Free money for everyone.

I’ve seen two federal elections since moving to Canada from Boston a couple of years ago. Oh sure people claim that there isn’t an election going on but it certainly seems like it is.

Elections start without any date having been announced, but it seems that you can tell because all governing Liberal MPs are flying around the country at taxpayer expense giving out money to anyone they can, without any kind of plan. After billions of dollars (yes billions of dollars) have been promised to everyone, then an election date is set and the parties campaign for about a month. For the Liiberals, it’s really impossible to tell campaigning from “before campaigning”.

Both elections were preceded closely by federal budgets, and in both cases promises and funding announcements made during the election campaign bore no relation to the previously announced budget. Amazingly this works because it seems that Canadians’ votes are easily bought with government (read “their own”) money. Though would forgiven if you believed that the money belonged to the Liberal party, given the ease with which they spend it.

For example, their recent four-day tally, from The Globe and Mail:

From Monday until 3 p.m. yesterday, the federal government announced projects, grants and funding for various programs totalling $409,608,979.* Amounts by province or territory:

Quebec                        $48,970,018
Ontario                        $29,498,009
Manitoba                     $12,759,395
Nova Scotia                  $11,109.195
Prince Edward Island      $6,957,819
New Brunswick               $5,760,599
Saskatchewan               $4,663,513
Alberta                        $4,399,627
Yukon                           $1,400,000
British Columbia            $867,365
Newfoundland               $718,000
Northwest Territories      $305,439

-*Included in that total is $282,200,000 in national programs that are not broken down by region.


Actually it isn’t Canadian votes they are after; just Ontario and Quebec, and the spending shows.

Including their little $4.6 billion gift to the NDP, that brings their total new spending this week to about $5 billion. $5 billion that wasn’t important enough to include in the federal budget a couple of months ago, but seems so important that they must fly across the country to announce it. If it was so important, then why not include it in the budget?

The other thing about these federal elections is the fact that the promises sometimes fail to materialize.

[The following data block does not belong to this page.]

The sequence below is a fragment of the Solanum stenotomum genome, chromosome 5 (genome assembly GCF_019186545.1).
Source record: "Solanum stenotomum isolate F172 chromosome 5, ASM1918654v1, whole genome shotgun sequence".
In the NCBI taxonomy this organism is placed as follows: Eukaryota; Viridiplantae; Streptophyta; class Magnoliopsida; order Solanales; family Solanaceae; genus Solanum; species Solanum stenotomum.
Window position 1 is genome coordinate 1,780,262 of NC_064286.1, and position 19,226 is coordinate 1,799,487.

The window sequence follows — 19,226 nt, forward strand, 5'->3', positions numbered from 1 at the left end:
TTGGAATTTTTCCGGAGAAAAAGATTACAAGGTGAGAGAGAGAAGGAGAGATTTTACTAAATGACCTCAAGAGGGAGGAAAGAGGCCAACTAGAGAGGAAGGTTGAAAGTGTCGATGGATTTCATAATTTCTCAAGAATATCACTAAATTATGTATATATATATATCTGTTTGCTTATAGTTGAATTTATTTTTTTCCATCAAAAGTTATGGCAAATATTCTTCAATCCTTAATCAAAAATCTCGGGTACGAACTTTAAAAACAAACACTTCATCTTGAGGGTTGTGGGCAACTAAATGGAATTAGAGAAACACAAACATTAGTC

The one really strange thing about giving money to Ontario is that you aren’t supposed to ask for it:

Ontario is playing a “dangerous” game and adding fuel to separatist fires by claiming it is treated unfairly by the minority federal government, National Revenue Minister John McCallum said Thursday.

Perhaps that’s because only the federal Liberal party is allowed to use taxpayer money to buy votes.

Just ugly rumors.

This is hilarious!

Om Malik is talking about the rose-colored glasses that some folks seem to be wearing when the discuss VoIP. He points to Lance Ulanoff’s five reasons why he doesn’t have VoIP and the indirectly to Russell Shaw’s rebuttal.

The really funny thing is that Russell responds to most of the concerns by saying that you can just keep your existing landline and use cell backup to avoid the VoIP problems. Wouldn’t the point of switching to VoIP be to not depend on landline or cell backup?

As for the problems of blocking and security, they can certainly be overlooked, but that probably won’t make Lance feel better.

The voip weblog is pretty condescending when it says this:

Now, its Lance Ulanoff of PC Magazine coming up with elaborate, yet mostly fictitious, assertions against broadband VoIP services. I would take the time to deftly counter Lances silly diatribe of half-truths, but it appears Russell Shaw has handily done so.

The can say all they want about fictitious assertions, but Lance’s concerns are real. We have come to depend on a certain level of service from our phones that VoIP does not yet provide. We can choose to overlook those issues and use VoIP anyway, but belittling the real concerns of users does not advance either the technology or its adoption.

We would be better off enumerating the concerns, then prioritizing and resolving them.

Saying that you can use VoIP as long as you have a cell phone just sounds idiotic, especially if we ever hope to get beyond the early adopter stage.

Microsoft can’t find people.

Shelley at Burningbird noted Bill Gates’ comments about hiring: